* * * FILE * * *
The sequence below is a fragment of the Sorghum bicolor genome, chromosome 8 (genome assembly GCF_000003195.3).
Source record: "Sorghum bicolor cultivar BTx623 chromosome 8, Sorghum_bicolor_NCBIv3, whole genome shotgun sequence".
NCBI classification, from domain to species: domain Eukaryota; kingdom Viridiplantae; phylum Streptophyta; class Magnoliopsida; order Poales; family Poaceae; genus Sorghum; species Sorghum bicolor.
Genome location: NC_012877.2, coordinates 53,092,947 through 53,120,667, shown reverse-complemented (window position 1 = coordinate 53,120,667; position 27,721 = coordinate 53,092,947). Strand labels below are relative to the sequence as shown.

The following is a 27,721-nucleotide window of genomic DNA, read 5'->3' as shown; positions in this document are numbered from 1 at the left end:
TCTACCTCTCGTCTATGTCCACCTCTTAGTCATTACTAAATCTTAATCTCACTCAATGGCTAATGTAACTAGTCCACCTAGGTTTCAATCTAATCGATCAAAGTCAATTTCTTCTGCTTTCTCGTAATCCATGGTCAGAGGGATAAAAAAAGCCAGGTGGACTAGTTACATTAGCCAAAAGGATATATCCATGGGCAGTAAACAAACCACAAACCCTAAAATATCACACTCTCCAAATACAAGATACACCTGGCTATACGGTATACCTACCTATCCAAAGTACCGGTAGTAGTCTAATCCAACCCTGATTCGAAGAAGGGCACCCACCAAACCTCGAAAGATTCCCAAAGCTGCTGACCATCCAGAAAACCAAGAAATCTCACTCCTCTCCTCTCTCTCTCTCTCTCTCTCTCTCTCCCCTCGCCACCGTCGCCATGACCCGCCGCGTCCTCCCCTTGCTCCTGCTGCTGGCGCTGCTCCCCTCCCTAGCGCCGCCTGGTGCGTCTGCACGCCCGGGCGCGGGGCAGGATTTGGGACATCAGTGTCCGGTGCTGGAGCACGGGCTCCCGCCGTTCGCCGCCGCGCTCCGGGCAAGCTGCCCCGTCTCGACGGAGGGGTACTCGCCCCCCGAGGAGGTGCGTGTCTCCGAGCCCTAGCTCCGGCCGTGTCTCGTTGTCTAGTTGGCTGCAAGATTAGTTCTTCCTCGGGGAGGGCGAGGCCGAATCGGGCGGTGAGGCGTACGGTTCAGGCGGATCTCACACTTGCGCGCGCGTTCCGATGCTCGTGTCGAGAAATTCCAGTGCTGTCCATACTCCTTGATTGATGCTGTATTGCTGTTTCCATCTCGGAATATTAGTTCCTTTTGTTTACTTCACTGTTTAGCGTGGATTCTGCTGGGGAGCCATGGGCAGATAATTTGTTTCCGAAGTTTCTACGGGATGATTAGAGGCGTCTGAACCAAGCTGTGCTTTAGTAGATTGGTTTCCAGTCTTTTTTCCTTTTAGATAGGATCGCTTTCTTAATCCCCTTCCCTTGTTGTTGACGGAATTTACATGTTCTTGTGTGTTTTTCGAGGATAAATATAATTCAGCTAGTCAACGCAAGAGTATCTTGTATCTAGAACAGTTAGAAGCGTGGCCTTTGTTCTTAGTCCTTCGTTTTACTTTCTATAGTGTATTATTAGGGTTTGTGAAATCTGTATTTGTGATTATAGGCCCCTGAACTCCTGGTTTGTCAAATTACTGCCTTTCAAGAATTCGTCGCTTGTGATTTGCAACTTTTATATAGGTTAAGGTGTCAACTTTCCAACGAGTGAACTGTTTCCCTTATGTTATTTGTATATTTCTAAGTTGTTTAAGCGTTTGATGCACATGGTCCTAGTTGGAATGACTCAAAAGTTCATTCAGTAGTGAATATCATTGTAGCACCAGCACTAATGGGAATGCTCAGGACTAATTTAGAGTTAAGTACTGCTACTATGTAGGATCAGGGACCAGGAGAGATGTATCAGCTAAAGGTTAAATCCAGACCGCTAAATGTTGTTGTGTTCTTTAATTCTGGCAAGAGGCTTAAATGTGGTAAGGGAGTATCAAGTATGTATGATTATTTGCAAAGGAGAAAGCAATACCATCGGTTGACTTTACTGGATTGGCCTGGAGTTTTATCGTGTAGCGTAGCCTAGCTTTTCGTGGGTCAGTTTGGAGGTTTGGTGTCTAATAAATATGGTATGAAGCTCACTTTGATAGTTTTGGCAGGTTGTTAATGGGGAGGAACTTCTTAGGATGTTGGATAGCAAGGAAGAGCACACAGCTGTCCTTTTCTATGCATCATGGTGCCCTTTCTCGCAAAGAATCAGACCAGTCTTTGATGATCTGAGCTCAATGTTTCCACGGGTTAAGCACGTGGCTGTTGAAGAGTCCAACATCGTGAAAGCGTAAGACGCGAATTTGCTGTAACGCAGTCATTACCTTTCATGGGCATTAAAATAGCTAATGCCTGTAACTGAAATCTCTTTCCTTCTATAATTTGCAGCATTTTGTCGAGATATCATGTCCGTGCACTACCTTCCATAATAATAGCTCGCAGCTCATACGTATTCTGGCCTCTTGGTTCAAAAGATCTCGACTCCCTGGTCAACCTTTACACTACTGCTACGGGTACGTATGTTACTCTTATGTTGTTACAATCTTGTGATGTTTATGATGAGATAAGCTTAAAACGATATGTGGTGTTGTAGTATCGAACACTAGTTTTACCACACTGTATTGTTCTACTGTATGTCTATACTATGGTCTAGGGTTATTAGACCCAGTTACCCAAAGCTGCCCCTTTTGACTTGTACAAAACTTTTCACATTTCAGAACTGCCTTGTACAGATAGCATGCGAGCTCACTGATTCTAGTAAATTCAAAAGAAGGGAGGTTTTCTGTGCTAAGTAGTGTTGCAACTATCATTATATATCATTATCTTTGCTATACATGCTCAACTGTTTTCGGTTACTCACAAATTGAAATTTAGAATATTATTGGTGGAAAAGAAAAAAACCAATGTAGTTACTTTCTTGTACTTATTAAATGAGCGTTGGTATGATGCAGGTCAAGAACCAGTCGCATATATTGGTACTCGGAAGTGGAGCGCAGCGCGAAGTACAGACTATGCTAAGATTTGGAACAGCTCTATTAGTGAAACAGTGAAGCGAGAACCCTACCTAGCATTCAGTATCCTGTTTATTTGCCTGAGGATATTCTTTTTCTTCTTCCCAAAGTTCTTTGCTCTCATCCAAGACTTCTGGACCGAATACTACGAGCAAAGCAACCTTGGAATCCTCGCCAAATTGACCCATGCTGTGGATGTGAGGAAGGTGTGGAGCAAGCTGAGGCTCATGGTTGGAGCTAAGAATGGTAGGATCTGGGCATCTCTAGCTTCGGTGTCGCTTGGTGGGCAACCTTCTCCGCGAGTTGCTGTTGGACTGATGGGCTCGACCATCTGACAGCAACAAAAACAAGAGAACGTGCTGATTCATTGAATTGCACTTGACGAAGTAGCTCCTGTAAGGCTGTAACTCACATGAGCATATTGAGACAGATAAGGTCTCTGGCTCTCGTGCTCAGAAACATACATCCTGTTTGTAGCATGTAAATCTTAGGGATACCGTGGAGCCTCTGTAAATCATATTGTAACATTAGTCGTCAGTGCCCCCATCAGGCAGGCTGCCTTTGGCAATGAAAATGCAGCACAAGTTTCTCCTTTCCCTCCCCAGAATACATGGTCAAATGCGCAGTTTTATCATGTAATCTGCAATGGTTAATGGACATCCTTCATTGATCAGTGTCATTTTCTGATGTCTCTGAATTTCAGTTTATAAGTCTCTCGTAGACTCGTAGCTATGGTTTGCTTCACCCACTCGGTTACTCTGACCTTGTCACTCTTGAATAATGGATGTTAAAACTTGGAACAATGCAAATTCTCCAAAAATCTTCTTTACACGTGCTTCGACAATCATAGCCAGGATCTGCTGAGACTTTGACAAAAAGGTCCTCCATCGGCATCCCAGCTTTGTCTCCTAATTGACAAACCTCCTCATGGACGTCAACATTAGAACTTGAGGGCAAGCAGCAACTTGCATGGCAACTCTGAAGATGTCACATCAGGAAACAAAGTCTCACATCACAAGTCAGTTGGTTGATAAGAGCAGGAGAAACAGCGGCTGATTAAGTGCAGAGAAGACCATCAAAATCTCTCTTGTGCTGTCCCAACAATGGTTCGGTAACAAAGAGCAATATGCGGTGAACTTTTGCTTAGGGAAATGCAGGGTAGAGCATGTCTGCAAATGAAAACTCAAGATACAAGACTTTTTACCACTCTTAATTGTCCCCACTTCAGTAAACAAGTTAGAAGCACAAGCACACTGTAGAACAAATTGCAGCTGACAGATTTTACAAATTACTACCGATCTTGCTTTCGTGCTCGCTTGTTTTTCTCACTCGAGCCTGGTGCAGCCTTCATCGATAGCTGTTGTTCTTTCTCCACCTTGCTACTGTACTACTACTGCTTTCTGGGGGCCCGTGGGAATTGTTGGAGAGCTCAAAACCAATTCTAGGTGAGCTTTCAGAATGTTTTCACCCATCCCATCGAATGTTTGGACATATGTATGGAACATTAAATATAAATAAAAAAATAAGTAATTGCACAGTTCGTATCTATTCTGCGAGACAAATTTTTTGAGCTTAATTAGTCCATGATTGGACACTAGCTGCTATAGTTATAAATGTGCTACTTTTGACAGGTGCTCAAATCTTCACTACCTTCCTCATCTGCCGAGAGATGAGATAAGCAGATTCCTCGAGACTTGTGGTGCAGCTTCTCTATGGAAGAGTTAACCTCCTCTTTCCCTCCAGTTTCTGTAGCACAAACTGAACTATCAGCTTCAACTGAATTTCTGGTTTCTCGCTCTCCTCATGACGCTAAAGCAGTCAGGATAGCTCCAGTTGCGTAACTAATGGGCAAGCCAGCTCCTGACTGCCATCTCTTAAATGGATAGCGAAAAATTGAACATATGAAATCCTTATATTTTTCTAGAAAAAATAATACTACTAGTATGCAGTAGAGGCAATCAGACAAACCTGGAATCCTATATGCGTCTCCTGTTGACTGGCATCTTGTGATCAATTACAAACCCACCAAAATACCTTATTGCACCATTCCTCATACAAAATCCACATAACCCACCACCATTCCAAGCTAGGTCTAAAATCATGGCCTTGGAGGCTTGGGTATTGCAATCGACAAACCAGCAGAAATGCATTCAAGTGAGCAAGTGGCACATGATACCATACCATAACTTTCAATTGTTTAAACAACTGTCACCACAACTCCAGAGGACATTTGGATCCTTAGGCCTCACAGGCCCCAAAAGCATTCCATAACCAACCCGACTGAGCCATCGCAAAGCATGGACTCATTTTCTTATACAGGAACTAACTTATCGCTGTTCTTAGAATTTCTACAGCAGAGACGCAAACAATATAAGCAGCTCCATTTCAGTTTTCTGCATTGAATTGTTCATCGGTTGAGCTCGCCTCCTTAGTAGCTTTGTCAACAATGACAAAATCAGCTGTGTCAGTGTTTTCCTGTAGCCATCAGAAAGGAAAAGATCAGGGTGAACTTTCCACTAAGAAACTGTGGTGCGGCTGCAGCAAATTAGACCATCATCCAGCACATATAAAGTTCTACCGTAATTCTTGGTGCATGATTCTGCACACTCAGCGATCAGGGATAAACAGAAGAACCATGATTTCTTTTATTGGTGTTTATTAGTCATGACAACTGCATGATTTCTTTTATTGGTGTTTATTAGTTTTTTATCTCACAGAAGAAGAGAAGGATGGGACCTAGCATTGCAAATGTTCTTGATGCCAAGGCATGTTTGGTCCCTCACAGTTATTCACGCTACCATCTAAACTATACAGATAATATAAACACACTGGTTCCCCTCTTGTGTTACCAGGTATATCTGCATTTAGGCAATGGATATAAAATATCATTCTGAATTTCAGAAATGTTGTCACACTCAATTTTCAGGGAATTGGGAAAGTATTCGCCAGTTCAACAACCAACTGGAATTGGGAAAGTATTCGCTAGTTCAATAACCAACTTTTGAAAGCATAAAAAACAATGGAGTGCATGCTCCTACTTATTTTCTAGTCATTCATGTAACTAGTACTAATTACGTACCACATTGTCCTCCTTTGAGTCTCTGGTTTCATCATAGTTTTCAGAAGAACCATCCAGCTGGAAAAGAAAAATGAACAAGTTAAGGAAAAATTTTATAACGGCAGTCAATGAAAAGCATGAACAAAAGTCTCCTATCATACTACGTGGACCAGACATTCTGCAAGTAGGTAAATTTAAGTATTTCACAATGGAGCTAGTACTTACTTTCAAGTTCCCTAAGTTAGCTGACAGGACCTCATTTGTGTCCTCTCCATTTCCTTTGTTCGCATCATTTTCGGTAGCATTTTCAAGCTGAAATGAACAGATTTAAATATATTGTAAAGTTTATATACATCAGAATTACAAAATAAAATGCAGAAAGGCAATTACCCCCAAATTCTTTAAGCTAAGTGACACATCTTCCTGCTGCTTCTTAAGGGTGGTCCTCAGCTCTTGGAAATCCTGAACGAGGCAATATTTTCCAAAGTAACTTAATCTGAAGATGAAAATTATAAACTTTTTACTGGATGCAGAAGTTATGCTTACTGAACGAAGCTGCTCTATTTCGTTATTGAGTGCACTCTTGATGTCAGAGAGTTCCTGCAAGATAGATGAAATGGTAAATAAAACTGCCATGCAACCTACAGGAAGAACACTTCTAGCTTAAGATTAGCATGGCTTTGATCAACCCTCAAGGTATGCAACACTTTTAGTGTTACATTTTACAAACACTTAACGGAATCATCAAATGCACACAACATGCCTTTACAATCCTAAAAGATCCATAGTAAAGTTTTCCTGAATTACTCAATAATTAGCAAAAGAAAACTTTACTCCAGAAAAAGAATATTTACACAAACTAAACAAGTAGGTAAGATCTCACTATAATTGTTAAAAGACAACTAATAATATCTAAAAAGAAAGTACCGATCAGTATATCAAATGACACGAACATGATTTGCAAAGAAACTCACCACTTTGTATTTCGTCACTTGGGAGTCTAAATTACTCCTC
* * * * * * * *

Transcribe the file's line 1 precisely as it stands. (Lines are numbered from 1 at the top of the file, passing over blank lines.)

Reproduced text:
The sequence below is a fragment of the Sorghum bicolor genome, chromosome 8 (genome assembly GCF_000003195.3).